Cashless claims are often not cashless and the insured end up paying from their pockets. “A health insurance policy comes with deductibles, which means that the policy (would) pay up to 90% of the medical bill and the patient will still need to pay from her pocket. In some cases, hospitals might take up to 45 days to settle their bills with the insurer. In the likelihood of delay in cashless health insurance approvals, some hospitals may take a deposit from insured patient,” said Munish Daga, director and chief executive officer, Remedinet Technologies Pvt. Ltd, an online platform that aims to simplify the back-end of cashless claims by connecting hospitals to insurers.
According to Varun Gera, founder and chief executive officer, HealthAssure, a primary healthcare aggregator, the main reason for cash deposits is that insurers don’t maintain their database well.
“Sometimes, the database of insured customers is not updated, then the third-party administrator could take time to identify the insured, or the insurer could take long to respond to a pre-authorization request—and so the hospital will insist on a cash deposit,” he said.
While in an emergency there isn’t much you can do, but for a planned hospitalization make sure you reach out to the insurer well in advance.
Lack of communication
“At the time of policy issuance, policyholders who have borderline issues, like high cholesterol or sugar, are kept waiting before a decision is taken. The lack of transparent communication explaining the delay leads to vexation among policyholders. In the case of reimbursement claims (where the policyholders pay and then gets it reimbursed from the insurer), the policyholder often has to wait far longer for the insurer to clear the dues,” said Daga. Even the definition of a pre-existing ailment is not explained properly, says Mehta: “Health insurance contracts tend to describe pre-existing ailments in general terms. This can be disconcerting to people who have well-defined ailments. For example, if the buyer claims to have knee pain, and all joint treatments are excluded, then it is unfair. The matter is compounded because the grievance cells are not well-equipped to answer these queries. There is an over-dependence on standard responses to get back to customers.”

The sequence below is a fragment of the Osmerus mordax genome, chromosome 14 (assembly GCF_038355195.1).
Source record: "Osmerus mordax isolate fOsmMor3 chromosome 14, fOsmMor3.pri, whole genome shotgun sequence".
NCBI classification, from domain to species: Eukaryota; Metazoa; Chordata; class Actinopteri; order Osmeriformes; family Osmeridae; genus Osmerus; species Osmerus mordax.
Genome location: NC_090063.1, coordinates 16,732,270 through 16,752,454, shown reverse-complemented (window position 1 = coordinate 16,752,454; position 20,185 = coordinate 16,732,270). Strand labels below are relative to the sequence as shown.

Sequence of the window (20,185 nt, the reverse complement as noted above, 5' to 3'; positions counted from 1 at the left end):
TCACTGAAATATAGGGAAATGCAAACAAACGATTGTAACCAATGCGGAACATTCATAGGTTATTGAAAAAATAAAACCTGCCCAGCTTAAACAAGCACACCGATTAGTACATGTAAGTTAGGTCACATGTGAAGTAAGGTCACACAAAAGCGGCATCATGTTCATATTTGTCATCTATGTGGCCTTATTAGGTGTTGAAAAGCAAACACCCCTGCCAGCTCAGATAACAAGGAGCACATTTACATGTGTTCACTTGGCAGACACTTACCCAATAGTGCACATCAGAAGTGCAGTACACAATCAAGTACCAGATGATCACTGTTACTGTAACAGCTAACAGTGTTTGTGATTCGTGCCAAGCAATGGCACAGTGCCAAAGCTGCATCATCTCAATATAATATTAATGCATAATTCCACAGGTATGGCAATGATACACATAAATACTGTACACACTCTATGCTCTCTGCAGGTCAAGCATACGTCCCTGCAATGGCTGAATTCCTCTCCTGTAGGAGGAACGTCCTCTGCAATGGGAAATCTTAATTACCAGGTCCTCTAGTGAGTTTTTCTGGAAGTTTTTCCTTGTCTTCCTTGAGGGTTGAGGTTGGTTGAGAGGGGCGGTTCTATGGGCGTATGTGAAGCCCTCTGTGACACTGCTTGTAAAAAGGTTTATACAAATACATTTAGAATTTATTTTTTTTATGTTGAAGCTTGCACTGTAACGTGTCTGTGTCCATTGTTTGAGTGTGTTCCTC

Insurers often refile their products and the new product that hits the market has many added features. But beware of the added exclusions too. “When insurers refile, they are looking to decrease their outflows; so they identify conditions that cause losses and put restrictions or exclusions on those. This is very common and it gets applied to fresh customers, and not to those who are renewing their contracts,” added Daga.
It is a good idea to go through the exclusions carefully as they can significantly add to your out-of-pocket expenses. “One policy contract now excludes oral chemotherapy. This is a cause of concern as medical advancement is leading to many day care treatments, and insurers are excluding such expensive treatments by excluding day care procedures. Insurance contracts shouldn’t change to the detriment of the policyholder—new or old. They should only change to capture medical advancements and needs of the customers,” added Mehta.
Having a good health insurance policy is recommended, but you may still face some of these issues. Which is why it is important to be proactive and understand well what you have bought.